[messaging] Group messaging consistency under resource constraints
infinity0 at pwned.gg
Mon Oct 20 08:11:53 PDT 2014
On 10/10/14 23:09, Trevor Perrin wrote:
> On Fri, Oct 10, 2014 at 1:21 PM, Ximin Luo <infinity0 at pwned.gg> wrote:
>> On 10/10/14 21:06, Trevor Perrin wrote:
>>>  https://moderncrypto.org/mail-archive/messaging/2014/000372.html
>> This  doesn't achieve consistency. I tried to explain why both in its "next message in thread" and in the first post of this thread, but it looks like my warnings are falling on deaf ears; here is a more concrete example:
>> A: (1) Who wants ice cream? (last-message-seen: 0)
>> A: (2) Who wants to kill the president? (last-message-seen: 1) (sent to everyone, *except B*)
>> B: (3) No thanks... (last-message-seen: 2)
>> C: (4) Me! (last-message-seen: 3)
> Thanks for the concrete example.
> It would be great to have a list of cases like this so we could
> compare how different proposals handle them.
> In this case, with Moxie's proposal, C is warned about the missing
> message before saying "Yes!". And anyone reading the (obviously
> ambiguous) transcript could long-click on C's "Yes!" and see what it's
> responding to.
> Maybe that's good enough, maybe it's not. A better taxonomy of
> possible issues and proposals would help make these comparisons.
Here is another example of an attack scenario. Hopefully, this demonstrates more obviously, that the  scheme proposed makes certain consistency attacks invisible to some of the victims:
Alice: (1) So let's discuss Dual EC DRBG (last-message-seen: 0) # to everyone except David
Alice: (1A) So let's discuss Fortuna (last-message-seen: 0) # to David only
Bob: (2) Do you think this RNG is suitable, David? (last-message-seen: 1) # to everyone
# David is feeling lazy today and doesn't want to wait for the warning to disappear nor to slow down the conversation.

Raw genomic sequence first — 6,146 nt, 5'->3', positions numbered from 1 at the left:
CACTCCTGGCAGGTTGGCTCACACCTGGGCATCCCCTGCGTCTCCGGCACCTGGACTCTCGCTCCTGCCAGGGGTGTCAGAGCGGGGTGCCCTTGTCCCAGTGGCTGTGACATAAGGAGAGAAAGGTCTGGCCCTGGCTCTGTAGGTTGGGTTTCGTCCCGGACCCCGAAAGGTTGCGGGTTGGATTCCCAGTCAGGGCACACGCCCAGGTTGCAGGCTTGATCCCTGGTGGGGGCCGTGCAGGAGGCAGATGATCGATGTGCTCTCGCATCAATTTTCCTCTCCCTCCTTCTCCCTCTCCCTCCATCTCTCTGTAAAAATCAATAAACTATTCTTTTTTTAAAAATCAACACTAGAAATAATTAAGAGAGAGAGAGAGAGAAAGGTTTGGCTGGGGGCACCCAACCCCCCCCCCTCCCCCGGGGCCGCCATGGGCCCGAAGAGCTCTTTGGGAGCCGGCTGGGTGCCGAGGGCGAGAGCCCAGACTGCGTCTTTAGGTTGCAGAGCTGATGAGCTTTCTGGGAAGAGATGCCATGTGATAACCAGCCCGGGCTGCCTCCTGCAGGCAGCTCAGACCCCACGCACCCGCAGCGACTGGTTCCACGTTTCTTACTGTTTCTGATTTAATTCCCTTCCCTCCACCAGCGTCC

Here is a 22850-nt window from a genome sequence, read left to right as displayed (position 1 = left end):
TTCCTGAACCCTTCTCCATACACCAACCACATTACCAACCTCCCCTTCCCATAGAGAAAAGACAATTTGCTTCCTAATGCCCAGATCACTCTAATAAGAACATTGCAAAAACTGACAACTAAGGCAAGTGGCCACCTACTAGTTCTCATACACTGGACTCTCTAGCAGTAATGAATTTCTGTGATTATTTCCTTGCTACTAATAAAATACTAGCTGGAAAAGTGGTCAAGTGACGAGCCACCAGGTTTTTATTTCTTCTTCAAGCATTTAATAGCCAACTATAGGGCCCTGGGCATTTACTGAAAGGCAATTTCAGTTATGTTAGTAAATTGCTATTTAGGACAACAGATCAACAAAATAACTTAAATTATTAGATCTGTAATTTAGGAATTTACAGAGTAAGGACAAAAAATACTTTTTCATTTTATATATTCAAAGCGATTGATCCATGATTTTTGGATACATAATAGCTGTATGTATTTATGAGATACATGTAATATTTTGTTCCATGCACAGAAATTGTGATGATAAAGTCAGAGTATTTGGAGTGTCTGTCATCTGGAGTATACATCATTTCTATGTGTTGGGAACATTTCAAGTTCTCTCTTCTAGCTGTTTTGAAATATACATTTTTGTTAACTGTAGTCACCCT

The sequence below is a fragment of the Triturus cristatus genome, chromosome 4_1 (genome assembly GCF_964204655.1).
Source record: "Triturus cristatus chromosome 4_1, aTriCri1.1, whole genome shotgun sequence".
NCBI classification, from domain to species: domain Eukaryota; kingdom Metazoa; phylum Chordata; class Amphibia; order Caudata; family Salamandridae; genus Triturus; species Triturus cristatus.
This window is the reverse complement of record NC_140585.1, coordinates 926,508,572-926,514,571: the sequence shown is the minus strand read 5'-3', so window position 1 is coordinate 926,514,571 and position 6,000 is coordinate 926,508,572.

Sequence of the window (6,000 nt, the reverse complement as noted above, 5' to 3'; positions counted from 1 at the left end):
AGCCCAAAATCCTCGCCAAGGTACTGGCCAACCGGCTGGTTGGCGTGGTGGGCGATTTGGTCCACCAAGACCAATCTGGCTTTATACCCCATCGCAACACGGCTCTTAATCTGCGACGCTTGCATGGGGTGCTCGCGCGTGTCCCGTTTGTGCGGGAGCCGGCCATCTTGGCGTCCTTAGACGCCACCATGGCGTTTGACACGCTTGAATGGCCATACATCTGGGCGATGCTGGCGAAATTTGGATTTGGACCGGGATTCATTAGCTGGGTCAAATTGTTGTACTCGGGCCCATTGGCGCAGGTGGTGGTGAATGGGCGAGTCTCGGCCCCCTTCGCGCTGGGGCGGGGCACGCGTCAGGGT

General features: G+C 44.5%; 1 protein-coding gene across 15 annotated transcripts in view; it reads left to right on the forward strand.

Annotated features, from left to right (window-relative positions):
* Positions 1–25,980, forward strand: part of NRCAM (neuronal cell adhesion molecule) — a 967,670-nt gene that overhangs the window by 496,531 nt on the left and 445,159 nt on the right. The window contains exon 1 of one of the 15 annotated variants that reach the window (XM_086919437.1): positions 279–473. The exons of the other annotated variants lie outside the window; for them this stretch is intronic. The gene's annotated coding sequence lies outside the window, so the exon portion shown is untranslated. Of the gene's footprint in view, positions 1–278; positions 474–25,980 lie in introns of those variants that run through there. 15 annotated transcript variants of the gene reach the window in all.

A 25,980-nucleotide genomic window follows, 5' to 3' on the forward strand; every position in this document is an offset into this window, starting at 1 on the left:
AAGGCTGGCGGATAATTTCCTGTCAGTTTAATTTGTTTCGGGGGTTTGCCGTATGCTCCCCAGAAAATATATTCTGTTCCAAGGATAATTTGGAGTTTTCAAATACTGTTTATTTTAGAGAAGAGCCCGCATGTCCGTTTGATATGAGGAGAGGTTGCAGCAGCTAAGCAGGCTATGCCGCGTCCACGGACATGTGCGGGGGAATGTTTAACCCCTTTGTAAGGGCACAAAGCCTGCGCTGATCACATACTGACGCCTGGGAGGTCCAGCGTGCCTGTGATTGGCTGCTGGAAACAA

# Besides, nothing bad happened with the last 37 warnings. Also, Bob is a totally trustworthy friend, right?
David: (3) Yeah it's suitable, let's go with that. (last-message-seen: 2) # to everyone
Alice: (4) OK, sounds good. Team, you heard our advisor. Make it so! (last-message-seen: 3)
Everyone else except David sees 1<-2<-3<-4 with no warnings. David unilaterally decided the warning wasn't important enough to bother acting upon, resulting in everyone being screwed.
That is, if you want consistency under the  scheme above, it is not enough for *you yourself* to react properly to warnings, but you have to rely on *other people* to react appropriately too.
If the user cannot react out-of-band to the warning, then (to guarantee consistency) he must wait until the warning subsides and he has "seen all messages" before a certain message. However, this is not guaranteed to ever happen - for example, if someone sends messages 1, 2, 3, 4, 5,..., and the receiver gets them in this order:
1, 3, 5, 2, 7, 4, 9, 6,...
then at no point in the sequence is the user "missing no messages". The above sequence is (1, 3, 5, 7, ...) offset-and-interleaved with (2, 4, 6, ...), but one can imagine other sequences that have the same property.
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